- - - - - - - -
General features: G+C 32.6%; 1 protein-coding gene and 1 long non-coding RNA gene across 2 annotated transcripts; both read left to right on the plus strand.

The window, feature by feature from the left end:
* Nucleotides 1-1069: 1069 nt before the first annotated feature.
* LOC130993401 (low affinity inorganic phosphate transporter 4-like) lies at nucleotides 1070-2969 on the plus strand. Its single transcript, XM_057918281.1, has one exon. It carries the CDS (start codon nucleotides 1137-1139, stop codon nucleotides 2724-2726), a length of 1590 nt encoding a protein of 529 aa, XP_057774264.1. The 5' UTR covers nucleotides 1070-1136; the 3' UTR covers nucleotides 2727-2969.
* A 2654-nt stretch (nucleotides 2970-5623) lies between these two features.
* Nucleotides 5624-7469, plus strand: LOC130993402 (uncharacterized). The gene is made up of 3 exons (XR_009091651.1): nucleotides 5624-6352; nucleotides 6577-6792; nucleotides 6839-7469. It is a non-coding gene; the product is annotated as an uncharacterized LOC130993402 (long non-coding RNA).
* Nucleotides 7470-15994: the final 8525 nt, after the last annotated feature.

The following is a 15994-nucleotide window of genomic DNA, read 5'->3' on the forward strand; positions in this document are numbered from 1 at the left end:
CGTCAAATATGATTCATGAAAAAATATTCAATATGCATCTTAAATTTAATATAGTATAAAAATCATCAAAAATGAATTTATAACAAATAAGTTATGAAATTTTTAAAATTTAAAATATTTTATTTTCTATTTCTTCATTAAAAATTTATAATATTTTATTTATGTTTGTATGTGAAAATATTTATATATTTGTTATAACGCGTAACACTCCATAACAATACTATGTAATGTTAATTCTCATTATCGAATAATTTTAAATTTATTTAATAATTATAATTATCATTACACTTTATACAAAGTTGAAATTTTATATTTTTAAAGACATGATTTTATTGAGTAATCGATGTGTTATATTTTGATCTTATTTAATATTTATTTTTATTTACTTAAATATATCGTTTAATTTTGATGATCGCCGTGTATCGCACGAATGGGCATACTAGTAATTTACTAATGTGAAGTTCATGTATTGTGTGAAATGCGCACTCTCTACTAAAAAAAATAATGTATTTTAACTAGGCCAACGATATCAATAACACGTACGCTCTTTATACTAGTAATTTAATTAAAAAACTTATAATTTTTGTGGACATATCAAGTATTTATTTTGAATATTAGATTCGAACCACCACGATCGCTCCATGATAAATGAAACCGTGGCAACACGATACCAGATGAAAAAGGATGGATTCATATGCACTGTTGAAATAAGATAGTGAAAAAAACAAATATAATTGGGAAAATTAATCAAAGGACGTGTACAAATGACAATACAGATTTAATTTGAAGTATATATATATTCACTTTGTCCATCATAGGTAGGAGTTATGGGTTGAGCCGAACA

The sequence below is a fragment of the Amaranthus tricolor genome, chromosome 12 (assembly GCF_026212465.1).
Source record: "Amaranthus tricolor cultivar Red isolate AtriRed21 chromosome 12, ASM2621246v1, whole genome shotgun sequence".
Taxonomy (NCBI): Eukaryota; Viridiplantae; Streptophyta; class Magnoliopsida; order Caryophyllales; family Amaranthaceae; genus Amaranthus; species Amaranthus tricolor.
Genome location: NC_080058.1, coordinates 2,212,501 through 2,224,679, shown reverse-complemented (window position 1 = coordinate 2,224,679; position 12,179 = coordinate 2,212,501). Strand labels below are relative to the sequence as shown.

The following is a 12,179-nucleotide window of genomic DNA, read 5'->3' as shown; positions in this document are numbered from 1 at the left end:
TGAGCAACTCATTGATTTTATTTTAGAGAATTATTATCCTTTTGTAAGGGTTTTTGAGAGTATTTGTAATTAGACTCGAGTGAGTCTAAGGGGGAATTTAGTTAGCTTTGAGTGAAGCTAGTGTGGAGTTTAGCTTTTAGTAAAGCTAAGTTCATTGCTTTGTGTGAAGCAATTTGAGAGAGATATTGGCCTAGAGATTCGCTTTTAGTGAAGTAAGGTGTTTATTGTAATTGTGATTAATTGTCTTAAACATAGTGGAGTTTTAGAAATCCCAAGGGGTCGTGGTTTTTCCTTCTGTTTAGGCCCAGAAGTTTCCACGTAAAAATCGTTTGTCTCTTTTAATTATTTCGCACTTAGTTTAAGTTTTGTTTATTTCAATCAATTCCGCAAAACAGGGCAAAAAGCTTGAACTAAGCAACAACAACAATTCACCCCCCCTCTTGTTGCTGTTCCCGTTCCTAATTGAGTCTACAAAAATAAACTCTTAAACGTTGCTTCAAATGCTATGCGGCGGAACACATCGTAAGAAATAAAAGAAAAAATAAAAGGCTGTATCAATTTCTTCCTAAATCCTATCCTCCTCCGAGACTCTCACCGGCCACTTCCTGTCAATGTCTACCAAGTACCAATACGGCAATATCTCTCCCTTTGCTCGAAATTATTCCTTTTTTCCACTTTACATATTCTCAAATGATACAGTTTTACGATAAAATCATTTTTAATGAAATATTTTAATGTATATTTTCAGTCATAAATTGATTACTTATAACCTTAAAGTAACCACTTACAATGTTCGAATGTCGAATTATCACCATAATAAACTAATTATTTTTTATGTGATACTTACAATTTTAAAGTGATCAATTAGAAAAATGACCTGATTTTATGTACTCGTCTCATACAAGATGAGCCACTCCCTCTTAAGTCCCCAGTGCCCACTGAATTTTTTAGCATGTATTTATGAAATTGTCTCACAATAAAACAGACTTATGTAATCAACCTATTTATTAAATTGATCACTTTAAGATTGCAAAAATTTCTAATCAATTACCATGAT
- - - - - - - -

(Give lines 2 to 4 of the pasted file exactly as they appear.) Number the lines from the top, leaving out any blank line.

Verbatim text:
The window, feature by feature from the left end:
* Nucleotides 1-1069: 1069 nt before the first annotated feature.
* LOC130993401 (low affinity inorganic phosphate transporter 4-like) lies at nucleotides 1070-2969 on the plus strand. Its single transcript, XM_057918281.1, has one exon. It carries the CDS (start codon nucleotides 1137-1139, stop codon nucleotides 2724-2726), a length of 1590 nt encoding a protein of 529 aa, XP_057774264.1. The 5' UTR covers nucleotides 1070-1136; the 3' UTR covers nucleotides 2727-2969.